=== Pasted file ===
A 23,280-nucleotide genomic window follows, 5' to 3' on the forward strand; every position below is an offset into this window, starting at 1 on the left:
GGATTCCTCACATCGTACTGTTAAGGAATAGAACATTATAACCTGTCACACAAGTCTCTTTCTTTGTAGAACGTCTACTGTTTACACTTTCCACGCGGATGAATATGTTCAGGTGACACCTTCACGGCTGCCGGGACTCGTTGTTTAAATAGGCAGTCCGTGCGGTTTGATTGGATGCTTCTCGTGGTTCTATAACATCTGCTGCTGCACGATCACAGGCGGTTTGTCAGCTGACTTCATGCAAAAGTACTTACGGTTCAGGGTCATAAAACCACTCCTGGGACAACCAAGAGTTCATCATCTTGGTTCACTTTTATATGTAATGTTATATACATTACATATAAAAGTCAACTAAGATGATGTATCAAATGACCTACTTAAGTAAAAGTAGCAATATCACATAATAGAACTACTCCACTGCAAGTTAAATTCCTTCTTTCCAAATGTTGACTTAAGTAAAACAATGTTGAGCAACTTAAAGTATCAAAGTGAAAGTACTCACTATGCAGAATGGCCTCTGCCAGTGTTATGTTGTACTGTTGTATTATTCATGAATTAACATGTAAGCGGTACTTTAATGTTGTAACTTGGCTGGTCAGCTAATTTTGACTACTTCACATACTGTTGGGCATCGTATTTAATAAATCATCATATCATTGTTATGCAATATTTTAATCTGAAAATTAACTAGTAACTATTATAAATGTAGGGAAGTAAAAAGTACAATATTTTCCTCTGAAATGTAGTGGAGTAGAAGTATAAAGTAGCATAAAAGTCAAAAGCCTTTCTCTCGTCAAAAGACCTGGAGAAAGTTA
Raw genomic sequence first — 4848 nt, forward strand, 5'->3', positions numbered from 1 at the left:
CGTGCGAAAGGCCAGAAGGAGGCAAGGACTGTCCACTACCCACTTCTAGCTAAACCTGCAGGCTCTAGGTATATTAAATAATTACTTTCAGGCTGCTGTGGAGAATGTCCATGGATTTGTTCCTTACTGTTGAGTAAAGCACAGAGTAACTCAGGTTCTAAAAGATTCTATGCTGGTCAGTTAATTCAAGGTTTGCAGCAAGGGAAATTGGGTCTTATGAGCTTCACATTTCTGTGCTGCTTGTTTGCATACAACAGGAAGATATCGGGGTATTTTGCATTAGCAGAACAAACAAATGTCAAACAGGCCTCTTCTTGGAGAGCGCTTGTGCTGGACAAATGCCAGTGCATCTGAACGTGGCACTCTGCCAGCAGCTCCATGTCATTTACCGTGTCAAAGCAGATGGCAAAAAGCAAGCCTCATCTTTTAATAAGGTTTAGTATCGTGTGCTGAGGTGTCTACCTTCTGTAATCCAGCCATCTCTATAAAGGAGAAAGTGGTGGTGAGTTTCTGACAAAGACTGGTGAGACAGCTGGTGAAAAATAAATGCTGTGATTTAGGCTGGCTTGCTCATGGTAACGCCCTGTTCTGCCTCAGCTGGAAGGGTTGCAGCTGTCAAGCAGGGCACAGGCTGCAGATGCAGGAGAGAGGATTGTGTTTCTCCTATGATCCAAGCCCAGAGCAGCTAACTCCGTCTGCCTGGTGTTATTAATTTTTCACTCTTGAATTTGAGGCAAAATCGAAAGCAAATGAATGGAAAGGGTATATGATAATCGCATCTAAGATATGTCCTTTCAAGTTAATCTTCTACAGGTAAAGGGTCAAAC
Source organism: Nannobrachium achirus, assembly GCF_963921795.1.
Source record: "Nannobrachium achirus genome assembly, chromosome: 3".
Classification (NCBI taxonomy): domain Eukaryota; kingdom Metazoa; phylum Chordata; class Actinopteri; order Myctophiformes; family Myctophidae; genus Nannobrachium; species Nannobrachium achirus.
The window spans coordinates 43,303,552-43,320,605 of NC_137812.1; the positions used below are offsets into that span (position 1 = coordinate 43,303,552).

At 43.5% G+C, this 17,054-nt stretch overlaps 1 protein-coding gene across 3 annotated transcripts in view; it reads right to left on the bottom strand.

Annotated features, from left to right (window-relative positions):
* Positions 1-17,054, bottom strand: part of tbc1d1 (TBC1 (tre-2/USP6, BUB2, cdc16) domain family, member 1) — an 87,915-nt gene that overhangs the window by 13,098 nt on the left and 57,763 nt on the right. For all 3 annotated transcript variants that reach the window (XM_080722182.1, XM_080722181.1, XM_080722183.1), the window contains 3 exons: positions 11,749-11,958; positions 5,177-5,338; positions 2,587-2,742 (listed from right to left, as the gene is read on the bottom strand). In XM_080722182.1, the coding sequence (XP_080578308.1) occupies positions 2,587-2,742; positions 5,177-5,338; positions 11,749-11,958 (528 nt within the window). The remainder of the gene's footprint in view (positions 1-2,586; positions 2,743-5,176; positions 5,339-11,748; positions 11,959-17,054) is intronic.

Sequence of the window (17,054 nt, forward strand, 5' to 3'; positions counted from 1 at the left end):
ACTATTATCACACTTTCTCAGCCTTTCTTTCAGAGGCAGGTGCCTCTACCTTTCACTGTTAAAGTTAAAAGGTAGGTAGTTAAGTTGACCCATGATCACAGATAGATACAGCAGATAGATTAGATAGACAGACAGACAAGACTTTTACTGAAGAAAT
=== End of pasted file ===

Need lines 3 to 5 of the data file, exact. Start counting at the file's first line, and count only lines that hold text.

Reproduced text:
Raw genomic sequence first — 4848 nt, forward strand, 5'->3', positions numbered from 1 at the left:
CGTGCGAAAGGCCAGAAGGAGGCAAGGACTGTCCACTACCCACTTCTAGCTAAACCTGCAGGCTCTAGGTATATTAAATAATTACTTTCAGGCTGCTGTGGAGAATGTCCATGGATTTGTTCCTTACTGTTGAGTAAAGCACAGAGTAACTCAGGTTCTAAAAGATTCTATGCTGGTCAGTTAATTCAAGGTTTGCAGCAAGGGAAATTGGGTCTTATGAGCTTCACATTTCTGTGCTGCTTGTTTGCATACAACAGGAAGATATCGGGGTATTTTGCATTAGCAGAACAAACAAATGTCAAACAGGCCTCTTCTTGGAGAGCGCTTGTGCTGGACAAATGCCAGTGCATCTGAACGTGGCACTCTGCCAGCAGCTCCATGTCATTTACCGTGTCAAAGCAGATGGCAAAAAGCAAGCCTCATCTTTTAATAAGGTTTAGTATCGTGTGCTGAGGTGTCTACCTTCTGTAATCCAGCCATCTCTATAAAGGAGAAAGTGGTGGTGAGTTTCTGACAAAGACTGGTGAGACAGCTGGTGAAAAATAAATGCTGTGATTTAGGCTGGCTTGCTCATGGTAACGCCCTGTTCTGCCTCAGCTGGAAGGGTTGCAGCTGTCAAGCAGGGCACAGGCTGCAGATGCAGGAGAGAGGATTGTGTTTCTCCTATGATCCAAGCCCAGAGCAGCTAACTCCGTCTGCCTGGTGTTATTAATTTTTCACTCTTGAATTTGAGGCAAAATCGAAAGCAAATGAATGGAAAGGGTATATGATAATCGCATCTAAGATATGTCCTTTCAAGTTAATCTTCTACAGGTAAAGGGTCAAAC
Source organism: Nannobrachium achirus, assembly GCF_963921795.1.